So you got an interview and you are pumped, then you find out that there is going to be multiple people interviewing you. What do you do? This can be a very intimidating atmosphere no matter where you are in your career. Interviewing can be kind of scary when it is just you and the interviewer, and now you find out that there is going to be more than one person!? You have come to the right place! This blog will give you some tips and suggestions on how to handle this stressful situation.
When going into a paneled interview there are a few things that you should definitely keep in mind:
- Pay attention to each person’s name and title: By remembering everyone’s names you can then try to incorporate them in answering questions. You do not want to go overboard using names, but by using your interviewer’s names once or twice you can show them that you have attention to detail. You will also make everyone feel important, even if they aren’t the head honcho. By paying attention to what role they play in the company, you can determine whom you will likely be working with. This is VERY important because you might want to pay a little extra attention to them. They are the one that you want to make a really good impression on since they will likely have a big say on whether or not you are hired.
- Don’t focus too much on one person: As stated in the last point, if there is someone that you know you will be spending a lot of time with if hired you want to make sure that you make eye contact with them, but you do not want to ignore everyone else. It can often be kind of challenging to make sure that you are paying attention to everyone especially if it is a big group, but there are a couple of tricks that may help you. The first is that you should try to position yourself so that you can see as much of the group as possible because you want to look at everyone, but you do not want to look like your head is on a swivel. The next tip I can give is when answering a question try to focus most of your attention to the person who asked the question, but still look at other members of the panel occasionally to keep them engaged.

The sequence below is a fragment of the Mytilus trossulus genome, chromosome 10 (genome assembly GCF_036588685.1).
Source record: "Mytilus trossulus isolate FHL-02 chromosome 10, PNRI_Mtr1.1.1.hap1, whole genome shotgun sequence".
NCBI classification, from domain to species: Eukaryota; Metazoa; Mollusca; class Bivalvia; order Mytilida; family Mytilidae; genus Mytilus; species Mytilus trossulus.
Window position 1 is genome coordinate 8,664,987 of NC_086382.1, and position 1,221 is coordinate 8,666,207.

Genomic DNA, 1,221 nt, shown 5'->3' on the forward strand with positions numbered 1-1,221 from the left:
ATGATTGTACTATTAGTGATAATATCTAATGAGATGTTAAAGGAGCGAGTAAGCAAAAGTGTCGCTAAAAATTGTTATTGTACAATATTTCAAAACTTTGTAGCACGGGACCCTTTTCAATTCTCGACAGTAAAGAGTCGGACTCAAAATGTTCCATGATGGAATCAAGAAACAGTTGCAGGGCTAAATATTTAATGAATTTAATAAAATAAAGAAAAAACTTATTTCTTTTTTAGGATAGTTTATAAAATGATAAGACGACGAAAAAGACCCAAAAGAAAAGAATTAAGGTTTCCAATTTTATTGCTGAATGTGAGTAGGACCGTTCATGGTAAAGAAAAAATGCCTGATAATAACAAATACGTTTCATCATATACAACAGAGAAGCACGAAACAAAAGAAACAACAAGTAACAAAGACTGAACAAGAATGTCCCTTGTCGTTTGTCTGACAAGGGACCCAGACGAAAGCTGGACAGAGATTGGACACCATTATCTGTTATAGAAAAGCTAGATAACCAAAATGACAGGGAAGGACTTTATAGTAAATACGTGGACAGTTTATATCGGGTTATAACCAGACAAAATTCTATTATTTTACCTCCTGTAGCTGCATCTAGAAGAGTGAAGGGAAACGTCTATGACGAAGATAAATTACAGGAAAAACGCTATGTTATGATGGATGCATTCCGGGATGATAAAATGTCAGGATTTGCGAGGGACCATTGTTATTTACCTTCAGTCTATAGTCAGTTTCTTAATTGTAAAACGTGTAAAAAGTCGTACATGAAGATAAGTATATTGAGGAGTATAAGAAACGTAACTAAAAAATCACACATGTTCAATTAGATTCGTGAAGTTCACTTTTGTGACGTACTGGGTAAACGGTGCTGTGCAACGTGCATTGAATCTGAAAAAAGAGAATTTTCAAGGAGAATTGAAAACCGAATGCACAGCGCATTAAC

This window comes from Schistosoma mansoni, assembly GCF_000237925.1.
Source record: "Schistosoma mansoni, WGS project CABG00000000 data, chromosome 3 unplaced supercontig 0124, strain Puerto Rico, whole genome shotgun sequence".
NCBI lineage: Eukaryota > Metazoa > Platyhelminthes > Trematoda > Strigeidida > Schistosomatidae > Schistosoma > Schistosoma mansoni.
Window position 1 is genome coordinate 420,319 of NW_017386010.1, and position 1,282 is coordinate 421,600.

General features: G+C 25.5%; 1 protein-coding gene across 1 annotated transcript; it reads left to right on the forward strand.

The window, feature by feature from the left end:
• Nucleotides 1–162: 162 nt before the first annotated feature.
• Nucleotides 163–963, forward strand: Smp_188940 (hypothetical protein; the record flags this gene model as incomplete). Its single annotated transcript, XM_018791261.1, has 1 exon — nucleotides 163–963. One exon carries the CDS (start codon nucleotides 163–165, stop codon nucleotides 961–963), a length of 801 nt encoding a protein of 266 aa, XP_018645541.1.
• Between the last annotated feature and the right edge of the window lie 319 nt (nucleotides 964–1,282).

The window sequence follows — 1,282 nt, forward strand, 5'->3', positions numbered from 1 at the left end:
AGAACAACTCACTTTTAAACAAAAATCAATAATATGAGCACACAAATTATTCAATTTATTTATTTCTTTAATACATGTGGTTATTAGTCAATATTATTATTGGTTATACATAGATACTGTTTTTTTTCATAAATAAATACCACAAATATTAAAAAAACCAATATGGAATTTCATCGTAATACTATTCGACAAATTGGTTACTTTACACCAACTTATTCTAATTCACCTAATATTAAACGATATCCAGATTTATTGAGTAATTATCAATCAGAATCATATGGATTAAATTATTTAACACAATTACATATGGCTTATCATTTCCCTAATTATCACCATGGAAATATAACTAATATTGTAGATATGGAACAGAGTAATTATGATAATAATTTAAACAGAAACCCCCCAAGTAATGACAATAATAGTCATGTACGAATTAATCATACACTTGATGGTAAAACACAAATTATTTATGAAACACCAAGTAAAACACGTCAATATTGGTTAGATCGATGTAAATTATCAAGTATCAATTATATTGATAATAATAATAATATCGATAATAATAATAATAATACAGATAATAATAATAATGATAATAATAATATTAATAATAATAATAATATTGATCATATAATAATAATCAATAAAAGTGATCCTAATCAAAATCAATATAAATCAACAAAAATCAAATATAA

- Remember the little guy: You may think that the person who is of highest status is the one who you should be giving the most attention to, but this is not the case. In fact, this could be one of the biggest mistakes that you can make. While they are important, it is more important that you pay attention to everyone who is on the panel because there is a reason that they are there, even if they are not super high up in the company. Moral of the story, if one of the members of the groups feels like you ignored them through out the interview you probably will not be hired.
- Bring several copies of your resume: No matter what type of interview you are going to you want to make sure that you have at least one copy of your resume. This is so that if an employer doesn’t have a copy because they forgot to print it off or left it on their desk or some other random circumstance, you are prepared. The likelihood of this happening in a panel of people goes way up because there are more people who can forget. So by having copies on hand in case this happens is a good idea because it shows that you think ahead and come prepared.
- Get their business cards: At the end of your interview when you shake each member or the panel’s hand, it is a good idea to ask all of them for their business card. This way you can write each member of the panel an individual thank you card with out having to worry about spelling their names correctly or sending it to the wrong place.
I have had many group interviews for different positions or honors. Although the last interview was with eight people, if you do experience a panel interview you can expect about three to five people. It is important to do your research on a company before your interview, but if you follow these simple ground rules for a panel interview with your previous interview knowledge and skills, I am sure you will land that job you have always wanted!